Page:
linda taylor and blessing animals 018

Amy Lewis and her hen with Chaplain Davis Smith. Photo by Karen Reynolds.

The bond between a person and a pet is like no other relationship because the communication is at its most basic.  According to Kevin E. Mackin, a Franciscan of the Holy Name Province, “the love we give to a pet, and receive from a pet, draws us into the larger circle of life.”

On October 3 at Rappahannock Westminster Canterbury (RWC) in Irvington, there was a large circle of pets with their owners, waiting to be blessed by RWC’s Chaplain Davis Smith. This was the 3rd Annual event held at RWC.

The blessing ceremony is a custom conducted in remembrance of Saint Francis of Assisi, born in 1181 and died in 1226.  His colorful life began among the wealthy people of Umbria.  Tragic life events and his search for his life’s meaning drew him to the poor and sick.  He is known best for his love for all animals and poor people.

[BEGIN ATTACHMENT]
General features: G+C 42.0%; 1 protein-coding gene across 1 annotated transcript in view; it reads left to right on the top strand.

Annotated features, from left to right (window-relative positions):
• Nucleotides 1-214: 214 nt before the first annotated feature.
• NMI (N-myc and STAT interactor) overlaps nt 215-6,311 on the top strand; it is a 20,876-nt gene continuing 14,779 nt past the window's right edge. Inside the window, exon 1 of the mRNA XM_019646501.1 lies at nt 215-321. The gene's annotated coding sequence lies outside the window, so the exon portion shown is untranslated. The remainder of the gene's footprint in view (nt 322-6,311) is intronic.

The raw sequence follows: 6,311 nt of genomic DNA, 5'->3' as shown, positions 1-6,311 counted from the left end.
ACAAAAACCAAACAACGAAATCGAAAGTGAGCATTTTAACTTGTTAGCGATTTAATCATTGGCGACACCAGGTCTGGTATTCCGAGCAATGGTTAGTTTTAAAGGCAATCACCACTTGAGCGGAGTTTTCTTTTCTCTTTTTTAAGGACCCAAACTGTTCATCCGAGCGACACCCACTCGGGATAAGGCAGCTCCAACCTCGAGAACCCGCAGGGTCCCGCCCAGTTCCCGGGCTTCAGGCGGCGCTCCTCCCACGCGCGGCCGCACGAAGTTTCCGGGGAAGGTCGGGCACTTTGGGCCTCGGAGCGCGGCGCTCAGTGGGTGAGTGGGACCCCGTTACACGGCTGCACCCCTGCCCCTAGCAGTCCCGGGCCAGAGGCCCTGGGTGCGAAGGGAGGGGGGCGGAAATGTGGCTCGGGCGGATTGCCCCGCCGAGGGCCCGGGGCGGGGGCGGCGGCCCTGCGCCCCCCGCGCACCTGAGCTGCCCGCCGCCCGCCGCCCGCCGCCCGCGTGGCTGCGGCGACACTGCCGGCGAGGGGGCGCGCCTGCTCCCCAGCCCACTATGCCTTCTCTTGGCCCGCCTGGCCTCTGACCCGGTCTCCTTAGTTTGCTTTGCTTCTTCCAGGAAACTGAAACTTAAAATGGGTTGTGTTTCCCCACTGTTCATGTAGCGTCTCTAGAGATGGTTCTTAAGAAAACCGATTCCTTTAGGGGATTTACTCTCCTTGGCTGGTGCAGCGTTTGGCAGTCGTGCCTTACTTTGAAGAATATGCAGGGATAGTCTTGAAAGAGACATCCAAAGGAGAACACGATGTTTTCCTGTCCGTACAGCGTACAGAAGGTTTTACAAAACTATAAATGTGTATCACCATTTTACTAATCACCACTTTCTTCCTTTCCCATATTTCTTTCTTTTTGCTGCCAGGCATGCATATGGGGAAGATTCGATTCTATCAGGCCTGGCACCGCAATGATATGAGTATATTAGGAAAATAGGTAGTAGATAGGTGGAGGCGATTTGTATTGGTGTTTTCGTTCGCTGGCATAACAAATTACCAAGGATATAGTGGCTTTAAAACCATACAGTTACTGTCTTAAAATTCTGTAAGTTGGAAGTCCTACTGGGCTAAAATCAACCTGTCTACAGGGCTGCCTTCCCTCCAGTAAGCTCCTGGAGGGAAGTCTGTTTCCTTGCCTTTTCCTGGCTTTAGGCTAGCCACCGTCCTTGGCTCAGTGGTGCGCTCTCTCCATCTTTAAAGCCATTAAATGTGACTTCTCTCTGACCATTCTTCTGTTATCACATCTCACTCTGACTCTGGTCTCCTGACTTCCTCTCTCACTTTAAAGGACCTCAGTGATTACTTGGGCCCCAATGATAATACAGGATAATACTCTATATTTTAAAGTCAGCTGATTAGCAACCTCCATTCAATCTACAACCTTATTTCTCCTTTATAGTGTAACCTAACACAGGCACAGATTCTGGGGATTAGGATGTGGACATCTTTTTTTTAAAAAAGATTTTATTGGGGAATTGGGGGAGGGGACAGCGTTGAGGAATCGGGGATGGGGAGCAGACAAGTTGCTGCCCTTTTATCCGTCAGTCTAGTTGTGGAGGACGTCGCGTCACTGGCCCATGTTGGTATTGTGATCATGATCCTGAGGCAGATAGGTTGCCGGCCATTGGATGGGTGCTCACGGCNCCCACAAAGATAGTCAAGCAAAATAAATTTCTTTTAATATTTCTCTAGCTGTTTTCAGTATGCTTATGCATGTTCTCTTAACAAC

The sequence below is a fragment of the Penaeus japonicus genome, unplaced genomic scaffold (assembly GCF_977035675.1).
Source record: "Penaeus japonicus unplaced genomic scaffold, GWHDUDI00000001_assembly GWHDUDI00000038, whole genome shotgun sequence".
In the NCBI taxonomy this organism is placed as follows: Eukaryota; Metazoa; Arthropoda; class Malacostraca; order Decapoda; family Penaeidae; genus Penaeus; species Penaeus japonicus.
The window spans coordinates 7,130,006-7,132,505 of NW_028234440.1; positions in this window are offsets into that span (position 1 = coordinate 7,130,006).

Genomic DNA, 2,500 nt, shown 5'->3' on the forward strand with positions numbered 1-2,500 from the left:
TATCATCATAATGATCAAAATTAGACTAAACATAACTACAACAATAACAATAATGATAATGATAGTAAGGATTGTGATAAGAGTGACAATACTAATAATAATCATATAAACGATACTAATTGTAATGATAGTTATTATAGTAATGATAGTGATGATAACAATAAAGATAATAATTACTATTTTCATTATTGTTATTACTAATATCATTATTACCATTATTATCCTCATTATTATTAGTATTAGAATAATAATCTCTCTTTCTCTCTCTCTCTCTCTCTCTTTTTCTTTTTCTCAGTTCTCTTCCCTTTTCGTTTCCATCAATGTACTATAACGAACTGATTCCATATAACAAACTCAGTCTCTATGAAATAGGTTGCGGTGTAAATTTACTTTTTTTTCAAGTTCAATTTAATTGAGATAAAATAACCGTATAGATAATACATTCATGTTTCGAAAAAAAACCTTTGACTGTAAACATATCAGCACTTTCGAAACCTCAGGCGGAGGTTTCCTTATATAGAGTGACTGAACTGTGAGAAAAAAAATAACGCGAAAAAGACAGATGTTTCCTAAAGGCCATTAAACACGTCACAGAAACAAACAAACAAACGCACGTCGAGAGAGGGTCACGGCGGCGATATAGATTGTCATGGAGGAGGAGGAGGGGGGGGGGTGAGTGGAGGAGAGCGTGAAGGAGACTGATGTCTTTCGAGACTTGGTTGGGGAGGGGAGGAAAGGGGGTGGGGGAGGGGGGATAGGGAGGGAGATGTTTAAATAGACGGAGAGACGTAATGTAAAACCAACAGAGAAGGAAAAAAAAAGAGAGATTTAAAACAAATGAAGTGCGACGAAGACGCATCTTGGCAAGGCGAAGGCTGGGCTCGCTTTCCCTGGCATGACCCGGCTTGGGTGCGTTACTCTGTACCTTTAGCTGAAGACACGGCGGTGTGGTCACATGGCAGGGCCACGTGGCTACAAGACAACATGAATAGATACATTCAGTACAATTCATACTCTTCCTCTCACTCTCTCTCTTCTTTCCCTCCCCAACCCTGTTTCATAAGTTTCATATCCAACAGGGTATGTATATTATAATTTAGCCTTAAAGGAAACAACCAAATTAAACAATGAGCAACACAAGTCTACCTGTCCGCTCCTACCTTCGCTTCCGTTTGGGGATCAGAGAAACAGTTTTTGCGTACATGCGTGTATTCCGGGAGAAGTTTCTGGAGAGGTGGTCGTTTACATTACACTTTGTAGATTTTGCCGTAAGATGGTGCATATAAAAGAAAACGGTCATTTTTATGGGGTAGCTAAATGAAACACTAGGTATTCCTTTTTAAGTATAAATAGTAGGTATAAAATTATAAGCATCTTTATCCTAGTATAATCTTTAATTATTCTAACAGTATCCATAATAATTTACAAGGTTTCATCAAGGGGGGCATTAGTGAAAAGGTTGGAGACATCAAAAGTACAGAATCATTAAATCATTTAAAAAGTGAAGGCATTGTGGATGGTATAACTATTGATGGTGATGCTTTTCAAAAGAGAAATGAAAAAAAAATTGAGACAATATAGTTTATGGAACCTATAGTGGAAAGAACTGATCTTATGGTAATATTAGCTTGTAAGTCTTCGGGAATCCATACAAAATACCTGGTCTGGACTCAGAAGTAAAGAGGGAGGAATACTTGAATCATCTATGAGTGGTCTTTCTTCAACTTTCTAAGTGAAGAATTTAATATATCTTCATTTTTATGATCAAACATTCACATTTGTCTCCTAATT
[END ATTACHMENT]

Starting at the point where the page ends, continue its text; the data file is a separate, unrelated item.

Although the custom originated in Catholic and Anglican Churches, many religious institutions now hold the blessing ceremony on St. Francis’ “feast day” October 4.   The word “feast” in this context means an annual day dedicated to a particular saint.

Amy Lewis from Weems brought a truck load of animals to be blessed.  Two Dwarf Nigerian goats named Isabel and the Cisco Kid.  A Dwarf Nigerian goat is a miniature dairy goat breed that when mature is only one-third the size of a standard goat. Her Cochin and Buff Orpington chickens were also on board.  Cochin chickens, known for their excessive plumage that extends down the legs, are reported to be good pet hens, as they are tame and friendly.

Over a dozen dogs, large to pocket sized, received their blessings while their owners looked on.  Poodles were the most represented of the breeds present, while the “Heinz 57” variety had a good showing as well.  A few pet owners brought pictures of their cats to be blessed.